Lighting-up island communities with One Million Lights Philippines
Our SM100 solar lights have reached hundreds of families in the Philippines, to give them reliable solar light through the typhoon season, which can cause power shortages and blackouts.
In the Philippine province of La Union, typhoon season has arrived. Throughout August, heavy thunderstorms are common and can knock out unreliable grid power or cause intermittent energy service. This leaves people in the dark with no way of knowing when their lights will come back on. That’s why we teamed up with non-profit One Million Lights Philippines to distribute our solar lights just in time to give these island families a reliable light through the storms and blackouts.
One Million Lights Phillipines have distributed over 11,000 lights to over 60,000 Filipinos in more than 50 communities around the country. This latest shipment of our award-winning SM100 solar lights reached residents of Purok 3 and Casilagan districts.
The lights give families a reliable, all-purpose light they can use while at home for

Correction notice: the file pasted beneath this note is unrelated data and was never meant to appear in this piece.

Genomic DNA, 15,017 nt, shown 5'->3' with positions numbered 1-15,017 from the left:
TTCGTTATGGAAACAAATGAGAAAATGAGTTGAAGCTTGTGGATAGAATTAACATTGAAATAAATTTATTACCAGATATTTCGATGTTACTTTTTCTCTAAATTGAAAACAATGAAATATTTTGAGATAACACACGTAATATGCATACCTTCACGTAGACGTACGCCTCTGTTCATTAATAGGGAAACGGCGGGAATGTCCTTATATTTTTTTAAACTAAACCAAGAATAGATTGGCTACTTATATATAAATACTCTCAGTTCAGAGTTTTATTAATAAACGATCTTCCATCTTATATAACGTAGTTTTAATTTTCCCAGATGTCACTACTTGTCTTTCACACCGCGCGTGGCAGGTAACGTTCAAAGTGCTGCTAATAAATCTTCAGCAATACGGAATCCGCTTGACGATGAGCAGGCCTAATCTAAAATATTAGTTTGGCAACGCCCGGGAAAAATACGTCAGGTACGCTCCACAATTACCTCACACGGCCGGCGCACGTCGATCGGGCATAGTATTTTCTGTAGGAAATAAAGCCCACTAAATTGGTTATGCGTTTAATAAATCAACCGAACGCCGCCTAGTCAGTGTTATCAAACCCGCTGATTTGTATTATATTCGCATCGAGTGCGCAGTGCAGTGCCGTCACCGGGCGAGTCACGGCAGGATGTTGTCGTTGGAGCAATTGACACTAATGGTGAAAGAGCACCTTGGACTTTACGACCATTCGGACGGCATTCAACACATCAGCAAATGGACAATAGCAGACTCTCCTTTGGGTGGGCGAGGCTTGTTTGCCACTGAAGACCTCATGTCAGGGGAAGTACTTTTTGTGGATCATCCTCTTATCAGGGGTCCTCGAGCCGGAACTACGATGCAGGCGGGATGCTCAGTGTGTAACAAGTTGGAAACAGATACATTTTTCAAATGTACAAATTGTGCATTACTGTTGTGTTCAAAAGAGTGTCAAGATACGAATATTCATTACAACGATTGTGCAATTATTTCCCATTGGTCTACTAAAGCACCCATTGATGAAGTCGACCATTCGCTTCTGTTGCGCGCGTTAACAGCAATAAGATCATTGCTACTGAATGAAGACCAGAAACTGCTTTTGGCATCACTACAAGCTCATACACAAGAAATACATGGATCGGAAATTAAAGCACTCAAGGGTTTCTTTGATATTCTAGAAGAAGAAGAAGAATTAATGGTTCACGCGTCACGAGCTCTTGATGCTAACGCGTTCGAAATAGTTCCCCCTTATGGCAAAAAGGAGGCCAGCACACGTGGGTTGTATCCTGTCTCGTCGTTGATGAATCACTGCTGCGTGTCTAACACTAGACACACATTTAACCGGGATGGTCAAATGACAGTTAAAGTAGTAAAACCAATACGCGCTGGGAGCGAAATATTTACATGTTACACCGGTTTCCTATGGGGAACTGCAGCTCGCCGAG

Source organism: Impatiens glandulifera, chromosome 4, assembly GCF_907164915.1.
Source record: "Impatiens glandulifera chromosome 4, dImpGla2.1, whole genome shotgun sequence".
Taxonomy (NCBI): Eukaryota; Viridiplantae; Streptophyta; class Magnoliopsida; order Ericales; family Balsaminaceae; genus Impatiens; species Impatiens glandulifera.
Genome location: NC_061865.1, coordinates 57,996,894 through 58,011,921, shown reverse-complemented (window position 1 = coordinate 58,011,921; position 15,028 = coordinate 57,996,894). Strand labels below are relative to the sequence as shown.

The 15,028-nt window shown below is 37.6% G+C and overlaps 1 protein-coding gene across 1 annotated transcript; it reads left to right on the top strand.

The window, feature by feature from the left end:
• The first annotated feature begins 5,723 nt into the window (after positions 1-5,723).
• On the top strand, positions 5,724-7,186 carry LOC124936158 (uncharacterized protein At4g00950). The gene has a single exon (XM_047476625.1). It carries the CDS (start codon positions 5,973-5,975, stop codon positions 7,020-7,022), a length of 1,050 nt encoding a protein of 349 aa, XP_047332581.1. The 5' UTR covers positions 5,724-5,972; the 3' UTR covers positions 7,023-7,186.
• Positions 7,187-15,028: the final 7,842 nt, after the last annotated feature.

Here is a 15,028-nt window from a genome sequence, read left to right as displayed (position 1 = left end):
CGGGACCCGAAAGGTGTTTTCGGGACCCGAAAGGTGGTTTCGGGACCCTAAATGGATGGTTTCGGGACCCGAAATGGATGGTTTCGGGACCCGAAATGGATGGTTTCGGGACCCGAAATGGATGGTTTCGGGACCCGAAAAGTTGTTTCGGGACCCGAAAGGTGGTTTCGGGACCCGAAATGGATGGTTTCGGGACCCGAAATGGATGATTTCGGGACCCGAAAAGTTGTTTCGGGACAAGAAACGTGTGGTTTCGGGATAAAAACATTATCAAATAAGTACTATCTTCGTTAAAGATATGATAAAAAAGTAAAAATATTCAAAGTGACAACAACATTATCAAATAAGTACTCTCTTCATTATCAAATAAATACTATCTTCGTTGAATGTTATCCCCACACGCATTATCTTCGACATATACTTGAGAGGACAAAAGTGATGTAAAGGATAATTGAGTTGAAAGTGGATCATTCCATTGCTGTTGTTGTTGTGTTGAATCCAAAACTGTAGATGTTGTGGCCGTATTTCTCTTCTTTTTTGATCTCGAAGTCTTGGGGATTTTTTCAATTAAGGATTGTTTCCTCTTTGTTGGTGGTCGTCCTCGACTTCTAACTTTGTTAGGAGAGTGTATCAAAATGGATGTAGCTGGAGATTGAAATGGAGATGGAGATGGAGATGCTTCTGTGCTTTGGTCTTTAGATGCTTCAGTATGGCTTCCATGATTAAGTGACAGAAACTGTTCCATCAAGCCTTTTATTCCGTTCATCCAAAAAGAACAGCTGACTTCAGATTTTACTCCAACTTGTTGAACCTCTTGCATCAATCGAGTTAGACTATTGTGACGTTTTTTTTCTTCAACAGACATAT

household chores, reading, studying or traveling safely after dark.
In addition to clean light, Filipinos also save money on the cost of candles or kerosene for lamps used as a back-up light during the notorious typhoon season.
One Million Lights Philippines impact report states:
“We have come to understand that light is an invaluable resource in daily life; we view it not as an end, but as a means of uplifting Filipino families. Light can be used to enable livelihood by helping fisherfolk in coastal communities. It can help improve education by enabling children study even during the evening. Furthermore, light can be used to alleviate poverty by allowing families to save the money that would have otherwise been used for purchasing kerosene fuel.”
Our solar lights come with a detachable head strap. This transforms them into a multifunctional head torch. In the Philippines, they are also being used by local turtle patrols to help find sea turtle nests in the dark as part of local conservation efforts.
More than 350 families in the remote, coastal areas of San Juan, Bacnotan and San Gabriel areas have received their solar light. They now have life-changing free, renewable solar light.
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